E.U. Recommends Limiting, but Not Banning, Huawei in 5G Rollout


The European Union told its members on Wednesday that they should limit so-called high-risk 5G vendors, a category that includes the Chinese tech giant Huawei, but stopped short of recommending a ban on the firm, despite a lengthy and aggressive campaign by the Trump administration.

The recommendations are as far as the European Union can go in dictating policy to its member nations, whose governments will have the final word on whether and how they want to let Huawei help build their next generation of wireless telecommunications networks.

The European Union guidance, referred to as the “5G toolbox,” is a key moment in the bloc’s intensive work to help its members decide how to navigate fraught political and technical considerations as they and their wireless carriers prepare to invest billions of dollars in telecommunications infrastructure.

“We can do great things with 5G,” said Margrethe Vestager, a top official of the European Commission, the European Union’s executive body. “But only if we can make our networks secure.”

The United States maintains that Huawei poses an espionage threat, as it can be compelled by Chinese law to hand over data or spy on behalf of the Chinese government, and some European officials have voiced similar concerns. The company vehemently rejects the accusations and has repeatedly said it would never engage in espionage.

The British government said on Tuesday that it would permit Huawei to develop part of its own next-generation networks. Huawei, considered a high-risk vendor under the British rules, would be limited to 35 percent of the network and would be kept at arm’s length from some more strategically sensitive infrastructure, such as nuclear power and defense systems.

Secretary of State Mike Pompeo, commenting on the European Union’s announcement, said, “We’ll have to see what they actually do and, importantly, how they implement what they’ve laid out.”

“There is also a chance for the United Kingdom to relook at this as implementation moves forward,” he added.

The European Commission experts recommended that national regulators should enforce some restrictions to protect so-called “core” parts of their networks seen as particularly vulnerable to hacking or espionage.

Countries should “apply relevant restrictions for suppliers considered to be high risk, including necessary exclusions to effectively mitigate risks for key assets,” the commission said.

The twin announcements, in Brussels on Wednesday and London on Tuesday, represent a victory for the Chinese tech giant, which has launched a charm offensive in Europe after it was practically banned from doing business in the United States.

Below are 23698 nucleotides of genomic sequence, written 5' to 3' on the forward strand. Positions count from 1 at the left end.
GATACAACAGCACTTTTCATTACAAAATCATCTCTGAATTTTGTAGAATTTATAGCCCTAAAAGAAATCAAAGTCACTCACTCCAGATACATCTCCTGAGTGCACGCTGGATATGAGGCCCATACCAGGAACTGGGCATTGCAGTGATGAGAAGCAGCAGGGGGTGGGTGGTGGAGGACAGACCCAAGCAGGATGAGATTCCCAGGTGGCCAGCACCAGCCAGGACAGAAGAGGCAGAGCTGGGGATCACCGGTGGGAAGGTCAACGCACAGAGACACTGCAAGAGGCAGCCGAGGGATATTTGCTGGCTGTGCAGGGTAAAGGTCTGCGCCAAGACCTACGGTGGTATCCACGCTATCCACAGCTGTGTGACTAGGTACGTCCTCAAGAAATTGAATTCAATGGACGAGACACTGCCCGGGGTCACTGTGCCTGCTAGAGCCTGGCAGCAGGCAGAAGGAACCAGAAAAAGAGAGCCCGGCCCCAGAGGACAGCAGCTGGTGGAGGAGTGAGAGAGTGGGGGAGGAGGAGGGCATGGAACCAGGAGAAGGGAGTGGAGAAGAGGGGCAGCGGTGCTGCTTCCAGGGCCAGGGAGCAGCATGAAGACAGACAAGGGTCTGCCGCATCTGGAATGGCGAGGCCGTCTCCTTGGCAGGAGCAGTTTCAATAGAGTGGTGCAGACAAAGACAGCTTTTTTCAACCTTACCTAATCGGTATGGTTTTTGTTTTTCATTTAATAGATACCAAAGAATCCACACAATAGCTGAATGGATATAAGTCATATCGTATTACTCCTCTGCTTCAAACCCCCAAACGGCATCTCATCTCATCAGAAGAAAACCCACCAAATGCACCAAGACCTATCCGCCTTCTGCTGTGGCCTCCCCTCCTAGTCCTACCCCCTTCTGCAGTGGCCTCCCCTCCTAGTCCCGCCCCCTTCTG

They also highlighted the limited impact of a monthslong, intensive and highly publicized lobbying effort by the Trump administration, which pressured both the European Union as a whole and member countries individually to follow its lead and ban Huawei.

The campaign included multiple visits by senior United States officials to Brussels and other European capitals. Secretary of State Mike Pompeo wrote an op-ed, published last month in Politico Europe, that urged European leaders to keep Huawei out of their countries’ networks.

“China steals intellectual property for military purposes,” Mr. Pompeo said last May on a trip to London. “It wants to dominate A.I., space technology, ballistic missiles and many other areas.”

Germany, the European Union’s biggest and most important economy, is due in the coming months to publish its own decision on how to treat Huawei, a matter that has driven bitter internal debate in the main governing party.

The European Union recommendations also come ahead of trade negotiations with the United States that were already likely to be fraught.

Brussels has been treading a fine line between China and the United States, trying to balance and maintain both relationships despite pressure from Washington to pick sides.

The treatment of Huawei also indicates that despite Brexit, which takes effect later this week, London and Brussels may remain largely aligned on strategic issues, even in the face of pressure from the United States.

Still, experts warn that the battle for Huawei isn’t over. In the Czech Republic, for example, the cybersecurity authorities have warned against using Huawei in their 5G rollout.

The European Commission guidance will permit outright bans of companies, if that’s what the national authorities prefer.

“The toolbox suggests we need to take strategic measures to mitigate these risks — and these strategic measures mention all approaches currently on the table,” said Hosuk Lee-Makiyama, director of the European Center for International Political Economy, a research group based in Brussels.

He added that, despite the European Union’s guidance, Britain’s decision to include Huawei was also a reflection of the country’s large cyberdefense capabilities.

“Other countries may find it cheaper to just ‘rip and replace’ Chinese equipment, or they may have no state secrets to protect vis-à-vis China,” he added.

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